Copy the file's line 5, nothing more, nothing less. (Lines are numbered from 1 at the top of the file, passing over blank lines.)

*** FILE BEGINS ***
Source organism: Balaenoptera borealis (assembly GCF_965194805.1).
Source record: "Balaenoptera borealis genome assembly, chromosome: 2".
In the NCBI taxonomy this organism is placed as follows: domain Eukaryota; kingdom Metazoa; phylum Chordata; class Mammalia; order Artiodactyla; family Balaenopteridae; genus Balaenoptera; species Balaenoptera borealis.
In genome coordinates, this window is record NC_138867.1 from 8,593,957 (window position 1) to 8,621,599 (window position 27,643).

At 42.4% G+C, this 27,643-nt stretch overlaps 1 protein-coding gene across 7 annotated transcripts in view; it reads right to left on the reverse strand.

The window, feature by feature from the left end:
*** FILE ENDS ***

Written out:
At 42.4% G+C, this 27,643-nt stretch overlaps 1 protein-coding gene across 7 annotated transcripts in view; it reads right to left on the reverse strand.